Today, we took a trip by train to Milan. Why? Because driving to and in that city is a disaster,and parking is worse. The train ride was pleasant, easy, and quick. We need one hour and twenty minutes from the northern end of Lake Como to Milan Central Station, which might have the most-beautiful train station facade in the world.
Summer sales raged in Milan, which is not a bad city in which to face such a rage. Prices of the best fashion and footwear are slashed radically, to make space for the next collection. Who in their right mind would want to wear last season's rags? We succumbed to the lure of a bargain.
Then, we had a great lunch at what I believe is Milan's best trattoria, Baguta. Because we showed up early and at lunch, we were lucky enough to be given a table. This famous restaurant is hidden is a tiny street in the fashion district and does not look like the kind of place that is usually booked solid. But, the food is great and the ambience unique.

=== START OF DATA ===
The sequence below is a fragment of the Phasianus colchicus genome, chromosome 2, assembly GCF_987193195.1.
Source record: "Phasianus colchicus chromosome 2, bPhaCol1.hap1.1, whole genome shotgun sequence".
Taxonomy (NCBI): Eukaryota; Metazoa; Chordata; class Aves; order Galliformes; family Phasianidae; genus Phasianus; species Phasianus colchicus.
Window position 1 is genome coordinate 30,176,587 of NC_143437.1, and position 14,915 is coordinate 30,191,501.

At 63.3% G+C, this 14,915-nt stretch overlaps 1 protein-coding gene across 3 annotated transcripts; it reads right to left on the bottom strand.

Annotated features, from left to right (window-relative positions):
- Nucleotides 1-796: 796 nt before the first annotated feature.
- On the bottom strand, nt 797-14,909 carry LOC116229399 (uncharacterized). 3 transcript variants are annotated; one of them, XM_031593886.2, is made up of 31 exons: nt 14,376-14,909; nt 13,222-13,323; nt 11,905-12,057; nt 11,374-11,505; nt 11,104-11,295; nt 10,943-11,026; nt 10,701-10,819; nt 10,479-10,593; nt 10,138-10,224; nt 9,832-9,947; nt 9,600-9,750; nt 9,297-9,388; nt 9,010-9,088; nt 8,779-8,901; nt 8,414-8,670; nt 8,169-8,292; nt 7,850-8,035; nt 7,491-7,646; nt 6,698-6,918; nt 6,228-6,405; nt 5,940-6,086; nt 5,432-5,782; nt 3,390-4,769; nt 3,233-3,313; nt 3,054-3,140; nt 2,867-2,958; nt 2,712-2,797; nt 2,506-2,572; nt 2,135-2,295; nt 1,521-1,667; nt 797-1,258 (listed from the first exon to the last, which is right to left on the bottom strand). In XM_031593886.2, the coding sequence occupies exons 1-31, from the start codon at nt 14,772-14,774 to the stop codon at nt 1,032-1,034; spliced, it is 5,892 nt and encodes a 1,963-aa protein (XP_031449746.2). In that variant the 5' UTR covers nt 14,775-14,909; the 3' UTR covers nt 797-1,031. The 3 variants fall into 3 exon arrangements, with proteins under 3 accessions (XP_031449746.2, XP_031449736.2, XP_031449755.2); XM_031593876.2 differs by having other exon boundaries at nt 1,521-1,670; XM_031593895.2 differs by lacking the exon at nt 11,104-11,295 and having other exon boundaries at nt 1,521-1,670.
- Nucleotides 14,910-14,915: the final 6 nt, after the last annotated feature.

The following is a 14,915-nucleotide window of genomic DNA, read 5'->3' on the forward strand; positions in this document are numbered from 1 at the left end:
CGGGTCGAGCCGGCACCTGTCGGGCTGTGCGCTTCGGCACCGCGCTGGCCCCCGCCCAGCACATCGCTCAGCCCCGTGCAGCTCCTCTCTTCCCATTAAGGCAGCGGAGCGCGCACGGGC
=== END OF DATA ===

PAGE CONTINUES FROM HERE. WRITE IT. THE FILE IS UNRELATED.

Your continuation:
One can easily be confused by architecture, especially when tourist flock to every form of holy spot. Worshippers of human deities, ie. brands and their creators, as well as followers of an imaginary old man with white beard have their own monuments in Milan.
At the following structure, people marvel at the creativity and workmanship of humans. A few even leave a contribution in the alms box.
But, the big money comes from something less holy: advertising.
Most people leave their money across the way at similar architectural gems, where the rent for retail space means high priced goods must be sold and names like Gucci and Prada hold people in thrall..
Prior to writing novels, the author enjoyed a multifaceted career: from decorated combat aviator to advertising professional to global communications director of a major consumer brand. He has traveled the world and met sports, film and television stars, political leaders, and royalty. He graduated from Middlebury College, is married, lives in Germany, and has two grown children.